Should We Believe These Samsung Galaxy S IV Benchmarks?


It’s so difficult to put much faith in early benchmark figures that attempt to reveal the presence of an unannounced, largely unknown smartphone. We try to connect the dots as best we can, but we’re ultimately left with little more than conjecture. We’re going to do our best at pulling what info can be found from the latest pair to surface, supposedly revealing the international and South Korea versions of Samsung’s eagerly-anticipated Galaxy S IV.

This all breaks down to two sets of three data items each: model numbers, SoC speed, and benchmark ratings. GT-I9500 is one number we’ve seen tied to the GS4 over and over again, though there’s also a lot of confusion regarding whether or not it’s actually the GS4 or an unrelated Tizen device, and what about the GT-I9400? The South Korean model here is SHV-E300S, compared to the SHV-E210S Galaxy S III.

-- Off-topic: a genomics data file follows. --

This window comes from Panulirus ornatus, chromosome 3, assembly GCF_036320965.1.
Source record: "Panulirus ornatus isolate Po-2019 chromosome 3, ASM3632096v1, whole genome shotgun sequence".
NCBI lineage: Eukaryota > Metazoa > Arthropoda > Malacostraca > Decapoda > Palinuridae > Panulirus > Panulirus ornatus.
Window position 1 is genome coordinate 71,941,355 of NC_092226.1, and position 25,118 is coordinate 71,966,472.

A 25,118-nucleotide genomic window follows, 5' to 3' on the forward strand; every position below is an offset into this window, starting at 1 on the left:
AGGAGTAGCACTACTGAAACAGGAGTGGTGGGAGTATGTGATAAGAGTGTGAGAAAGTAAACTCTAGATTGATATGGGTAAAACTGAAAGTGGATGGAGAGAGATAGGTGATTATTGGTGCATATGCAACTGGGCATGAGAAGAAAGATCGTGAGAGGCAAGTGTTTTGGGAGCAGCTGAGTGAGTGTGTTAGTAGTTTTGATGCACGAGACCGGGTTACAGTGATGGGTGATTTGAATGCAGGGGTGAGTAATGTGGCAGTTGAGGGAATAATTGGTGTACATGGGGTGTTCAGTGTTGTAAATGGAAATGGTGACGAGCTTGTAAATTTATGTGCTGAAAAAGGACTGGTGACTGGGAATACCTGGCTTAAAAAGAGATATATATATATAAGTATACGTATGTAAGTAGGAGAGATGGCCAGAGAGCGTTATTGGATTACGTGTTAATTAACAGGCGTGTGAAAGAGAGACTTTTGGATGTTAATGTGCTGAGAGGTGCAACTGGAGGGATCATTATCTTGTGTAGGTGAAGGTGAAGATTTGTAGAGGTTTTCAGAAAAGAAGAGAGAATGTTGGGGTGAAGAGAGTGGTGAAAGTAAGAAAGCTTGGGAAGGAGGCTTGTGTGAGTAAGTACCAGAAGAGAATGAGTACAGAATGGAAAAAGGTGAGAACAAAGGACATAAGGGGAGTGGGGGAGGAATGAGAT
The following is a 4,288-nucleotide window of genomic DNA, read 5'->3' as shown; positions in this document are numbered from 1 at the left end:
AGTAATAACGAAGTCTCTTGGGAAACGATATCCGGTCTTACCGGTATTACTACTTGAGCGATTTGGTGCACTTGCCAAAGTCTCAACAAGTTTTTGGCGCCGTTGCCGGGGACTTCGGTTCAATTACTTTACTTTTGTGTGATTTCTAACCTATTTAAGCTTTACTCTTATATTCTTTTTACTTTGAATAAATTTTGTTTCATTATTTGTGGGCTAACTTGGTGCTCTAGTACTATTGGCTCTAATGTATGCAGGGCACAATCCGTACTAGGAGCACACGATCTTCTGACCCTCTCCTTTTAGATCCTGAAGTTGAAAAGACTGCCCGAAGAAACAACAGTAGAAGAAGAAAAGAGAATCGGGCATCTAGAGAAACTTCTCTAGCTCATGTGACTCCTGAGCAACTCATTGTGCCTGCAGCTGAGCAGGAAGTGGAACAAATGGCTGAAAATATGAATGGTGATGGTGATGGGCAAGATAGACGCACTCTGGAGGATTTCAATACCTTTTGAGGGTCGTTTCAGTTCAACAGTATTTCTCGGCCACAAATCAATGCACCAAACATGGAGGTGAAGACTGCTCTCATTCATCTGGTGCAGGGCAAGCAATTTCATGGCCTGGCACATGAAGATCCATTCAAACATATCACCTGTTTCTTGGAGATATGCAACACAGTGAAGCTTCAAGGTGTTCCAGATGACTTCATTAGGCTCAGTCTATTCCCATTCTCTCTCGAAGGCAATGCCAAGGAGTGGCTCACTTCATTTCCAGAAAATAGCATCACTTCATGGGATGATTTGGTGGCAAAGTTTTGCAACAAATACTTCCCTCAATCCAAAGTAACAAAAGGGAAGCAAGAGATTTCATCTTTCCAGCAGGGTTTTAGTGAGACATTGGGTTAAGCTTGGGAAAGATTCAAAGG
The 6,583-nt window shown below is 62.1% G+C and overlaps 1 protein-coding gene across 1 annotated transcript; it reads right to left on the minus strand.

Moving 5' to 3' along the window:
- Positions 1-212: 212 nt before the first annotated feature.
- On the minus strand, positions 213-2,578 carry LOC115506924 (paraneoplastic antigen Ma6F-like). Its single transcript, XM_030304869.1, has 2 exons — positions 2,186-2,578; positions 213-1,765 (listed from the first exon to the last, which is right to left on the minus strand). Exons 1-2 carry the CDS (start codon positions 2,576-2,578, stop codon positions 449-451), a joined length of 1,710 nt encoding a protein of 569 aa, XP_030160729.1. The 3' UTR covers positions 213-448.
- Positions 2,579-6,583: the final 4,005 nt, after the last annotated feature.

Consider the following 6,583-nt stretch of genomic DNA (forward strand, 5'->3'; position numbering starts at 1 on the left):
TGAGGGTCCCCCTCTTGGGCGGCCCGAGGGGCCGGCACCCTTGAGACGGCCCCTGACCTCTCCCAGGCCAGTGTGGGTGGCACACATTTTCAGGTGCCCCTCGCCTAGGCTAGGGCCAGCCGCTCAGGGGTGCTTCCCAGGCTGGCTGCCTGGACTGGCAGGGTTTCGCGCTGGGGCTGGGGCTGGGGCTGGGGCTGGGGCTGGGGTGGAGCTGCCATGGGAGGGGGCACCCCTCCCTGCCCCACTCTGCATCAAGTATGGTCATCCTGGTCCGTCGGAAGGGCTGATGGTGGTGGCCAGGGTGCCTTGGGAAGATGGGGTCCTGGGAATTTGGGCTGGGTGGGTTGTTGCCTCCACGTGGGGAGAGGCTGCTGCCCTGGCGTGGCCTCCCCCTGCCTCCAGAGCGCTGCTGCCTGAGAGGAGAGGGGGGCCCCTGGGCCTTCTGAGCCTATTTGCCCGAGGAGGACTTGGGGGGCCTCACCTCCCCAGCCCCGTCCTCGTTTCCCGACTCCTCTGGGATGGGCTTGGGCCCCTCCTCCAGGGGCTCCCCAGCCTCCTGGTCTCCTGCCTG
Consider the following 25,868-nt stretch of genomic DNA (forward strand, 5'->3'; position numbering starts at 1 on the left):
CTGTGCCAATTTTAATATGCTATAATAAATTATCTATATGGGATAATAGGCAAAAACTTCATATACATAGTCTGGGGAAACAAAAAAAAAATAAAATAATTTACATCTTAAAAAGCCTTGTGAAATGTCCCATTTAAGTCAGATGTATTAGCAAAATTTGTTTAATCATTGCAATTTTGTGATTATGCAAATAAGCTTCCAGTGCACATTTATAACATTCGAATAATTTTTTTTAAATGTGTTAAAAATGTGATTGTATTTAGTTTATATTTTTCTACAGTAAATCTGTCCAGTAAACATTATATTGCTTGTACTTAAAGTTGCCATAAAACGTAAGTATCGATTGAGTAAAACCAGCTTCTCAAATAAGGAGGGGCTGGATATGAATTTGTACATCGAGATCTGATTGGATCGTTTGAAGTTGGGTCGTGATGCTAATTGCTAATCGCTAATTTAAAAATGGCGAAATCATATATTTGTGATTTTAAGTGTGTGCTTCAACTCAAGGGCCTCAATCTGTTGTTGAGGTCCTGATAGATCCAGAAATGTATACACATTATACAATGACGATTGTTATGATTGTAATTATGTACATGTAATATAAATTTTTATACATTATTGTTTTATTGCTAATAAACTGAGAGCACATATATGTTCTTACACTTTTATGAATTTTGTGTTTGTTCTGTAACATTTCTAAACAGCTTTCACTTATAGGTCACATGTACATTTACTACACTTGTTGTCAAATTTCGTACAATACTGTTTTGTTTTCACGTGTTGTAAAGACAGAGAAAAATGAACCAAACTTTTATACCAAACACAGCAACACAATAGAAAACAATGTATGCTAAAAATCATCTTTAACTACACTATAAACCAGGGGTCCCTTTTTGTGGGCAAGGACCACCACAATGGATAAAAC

CPU speed is given as 1.8GHz for both models, which also happens to be the speed we’ve heard associated with the Exynos 5 Octa. That could be coincidence, and without a look at some more info, like which GPU these phones are running, it’s hard to form conclusions.

Then we have the benchmark scores themselves. Phones like the LG Optimus G and Samsung Galaxy Note II already generate AnTuTu scores up in the high-17000-to-19000 range, and these, while better, aren’t the generational leap we might have hoped to see. Then again, early hardware may just not be optimized, and the final models could hope to do even better.

Really, none of this tells us too much, nor with great certainty, about the Galaxy S IV.

Source: 1, 2
Via: SamMobile

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About The Author
Stephen Schenck
Stephen has been writing about electronics since 2008, which only serves to frustrate him that he waited so long to combine his love of gadgets and his degree in writing. In his spare time, he collects console and arcade game hardware, is a motorcycle enthusiast, and enjoys trapping blue crabs. Stephen's first mobile device was a 624 MHz Dell Axim X30, which he's convinced is still a viable platform. Stephen longs for a market where phones are sold independently of service, and bandwidth is cheap and plentiful; he's not holding his breath. In the meantime, he devours smartphone news and tries to sort out the juicy bits Read more about Stephen Schenck!